It's Not The Tempo; It's The How

Much has been made of the trend in college football to run a fast-tick offense, the Hurry-Up-No-Huddle or Tempo Offense. Alabama Coach Nick Saban is not a proponent of the scheme, primarily because his background is defense and by denying the defense the opportunity to make substitutions, it limits defensive strategy.

This week Alabama will go to Texas A&M, where the Aggies run a fast-paced offense. Nick Saban understands why A&M goes fast-paced with its personnel. He also said, "It's not the scheme. It's not the going fast.

"It's their ability to do those things and execute extremely well in terms of what they do. And their players have a lot of confidence in it and they do a really good job of it.

"It's a great concept. They have the right kind of players to execute the concept and they do a very, very good job of executing their plays. You can say that they spread you out and run the screen. Well, they go fast. Well, they go fast but they execute well. They run screens but they execute well."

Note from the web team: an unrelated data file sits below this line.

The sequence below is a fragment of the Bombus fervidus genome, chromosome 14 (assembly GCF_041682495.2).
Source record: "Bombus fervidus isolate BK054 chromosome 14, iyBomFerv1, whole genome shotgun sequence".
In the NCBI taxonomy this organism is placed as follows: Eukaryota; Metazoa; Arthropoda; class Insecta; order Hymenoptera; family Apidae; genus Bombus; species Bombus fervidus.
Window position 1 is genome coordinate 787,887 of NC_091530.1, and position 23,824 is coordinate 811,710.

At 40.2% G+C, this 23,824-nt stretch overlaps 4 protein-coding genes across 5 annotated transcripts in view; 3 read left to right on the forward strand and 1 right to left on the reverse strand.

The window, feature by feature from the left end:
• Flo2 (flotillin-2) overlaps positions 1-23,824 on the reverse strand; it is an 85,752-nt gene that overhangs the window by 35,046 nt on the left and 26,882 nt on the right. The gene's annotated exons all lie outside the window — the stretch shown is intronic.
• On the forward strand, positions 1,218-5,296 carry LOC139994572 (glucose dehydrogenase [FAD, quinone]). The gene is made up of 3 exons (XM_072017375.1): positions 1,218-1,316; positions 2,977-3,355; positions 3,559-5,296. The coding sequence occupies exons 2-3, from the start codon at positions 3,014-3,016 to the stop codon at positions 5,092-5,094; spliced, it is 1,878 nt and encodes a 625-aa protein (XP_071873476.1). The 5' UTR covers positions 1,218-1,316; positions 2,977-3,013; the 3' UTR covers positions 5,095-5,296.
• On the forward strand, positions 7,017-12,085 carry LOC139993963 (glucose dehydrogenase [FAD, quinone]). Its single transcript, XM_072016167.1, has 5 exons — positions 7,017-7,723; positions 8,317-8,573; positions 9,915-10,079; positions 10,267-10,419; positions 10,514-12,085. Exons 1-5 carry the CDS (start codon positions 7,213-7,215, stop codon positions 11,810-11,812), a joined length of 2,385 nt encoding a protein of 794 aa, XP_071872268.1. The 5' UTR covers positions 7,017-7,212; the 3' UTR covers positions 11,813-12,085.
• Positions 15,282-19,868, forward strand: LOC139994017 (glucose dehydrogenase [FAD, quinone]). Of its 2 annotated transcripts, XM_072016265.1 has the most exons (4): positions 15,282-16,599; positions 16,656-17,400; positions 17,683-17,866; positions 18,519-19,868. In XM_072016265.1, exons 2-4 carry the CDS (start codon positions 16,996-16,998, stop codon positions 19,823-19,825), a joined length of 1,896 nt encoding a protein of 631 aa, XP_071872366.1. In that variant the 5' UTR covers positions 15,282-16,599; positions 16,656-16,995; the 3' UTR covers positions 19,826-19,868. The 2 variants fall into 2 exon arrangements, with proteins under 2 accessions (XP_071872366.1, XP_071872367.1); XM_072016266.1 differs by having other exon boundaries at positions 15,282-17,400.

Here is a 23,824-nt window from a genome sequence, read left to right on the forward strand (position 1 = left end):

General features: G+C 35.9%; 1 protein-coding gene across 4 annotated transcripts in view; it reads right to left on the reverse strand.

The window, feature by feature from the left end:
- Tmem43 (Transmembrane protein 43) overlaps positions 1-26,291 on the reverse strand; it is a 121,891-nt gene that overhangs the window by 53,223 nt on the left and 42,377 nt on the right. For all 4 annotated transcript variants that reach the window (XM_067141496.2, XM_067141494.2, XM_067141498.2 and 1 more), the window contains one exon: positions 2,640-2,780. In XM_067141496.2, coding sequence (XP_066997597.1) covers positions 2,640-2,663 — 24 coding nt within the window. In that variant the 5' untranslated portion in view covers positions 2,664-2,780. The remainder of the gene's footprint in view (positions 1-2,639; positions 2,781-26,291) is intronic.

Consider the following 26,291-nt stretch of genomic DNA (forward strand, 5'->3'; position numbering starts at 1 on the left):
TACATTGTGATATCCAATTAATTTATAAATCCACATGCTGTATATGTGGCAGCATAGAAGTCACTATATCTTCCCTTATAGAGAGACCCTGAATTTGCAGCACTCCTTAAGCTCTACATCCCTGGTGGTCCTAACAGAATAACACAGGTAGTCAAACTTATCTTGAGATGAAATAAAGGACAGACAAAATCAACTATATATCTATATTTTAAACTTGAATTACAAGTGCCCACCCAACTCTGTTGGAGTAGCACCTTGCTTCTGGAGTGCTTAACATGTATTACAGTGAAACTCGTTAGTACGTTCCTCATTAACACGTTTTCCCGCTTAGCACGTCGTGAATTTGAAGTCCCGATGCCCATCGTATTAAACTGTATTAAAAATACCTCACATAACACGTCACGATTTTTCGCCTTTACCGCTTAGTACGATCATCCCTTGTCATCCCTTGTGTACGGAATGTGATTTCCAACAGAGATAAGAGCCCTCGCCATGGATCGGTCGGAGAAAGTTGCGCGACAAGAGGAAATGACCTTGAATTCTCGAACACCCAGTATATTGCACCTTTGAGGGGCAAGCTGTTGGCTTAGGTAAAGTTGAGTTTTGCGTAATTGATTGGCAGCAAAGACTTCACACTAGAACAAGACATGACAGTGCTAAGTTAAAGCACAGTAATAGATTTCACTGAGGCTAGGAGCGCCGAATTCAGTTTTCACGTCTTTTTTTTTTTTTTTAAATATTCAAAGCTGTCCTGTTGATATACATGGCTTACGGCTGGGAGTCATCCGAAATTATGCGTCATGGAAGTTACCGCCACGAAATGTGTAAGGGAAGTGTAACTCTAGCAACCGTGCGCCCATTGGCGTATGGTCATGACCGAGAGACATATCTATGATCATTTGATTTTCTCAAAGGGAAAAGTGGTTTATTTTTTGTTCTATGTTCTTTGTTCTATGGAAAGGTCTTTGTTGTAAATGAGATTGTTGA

It will be Alabama's job to attempt to disrupt the A&M offense when the No. 1 Crimson Tide takes on the sixth-ranked Texas Aggies at Kyle Field in College Station Saturday. Kickoff is at 2:30 p.m. CDT with CBS televising the game.

Saban said it is the kind of game that is exciting for both teams – "two outstanding teams." He pointed to the Aggies being off to a great start (2-0) after an excellent 2012 season. In Texas A&M's first season in the Southeastern Conference last year, the Aggies had a signature win, beating Bama 29-24 in Tuscaloosa. It was the Crimson Tide's only loss in a national championship season.

The "avenge factor," both teams being highly-ranked, Bama having won the last two national championships, and the Aggies featuring 2012 Heisman Trophy winner Johnny Manziel has made this the most anticipated regular season game of the year. The outcome can reasonably be expected to have SEC and, perhaps, national championship implications.

Alabama opened the season with a 35-10 win over Virginia Tech in Atlanta and then had an open date last weekend. Texas A&M has played two games at Kyle Field, wins of 52-31 over Rice and 65-28 over Sam Houston State. Saban said, "Texas A&M is a fantastic offensive football team. You get 600 yards a game, you average 58 points a game. They did very similarly statistically last year over time."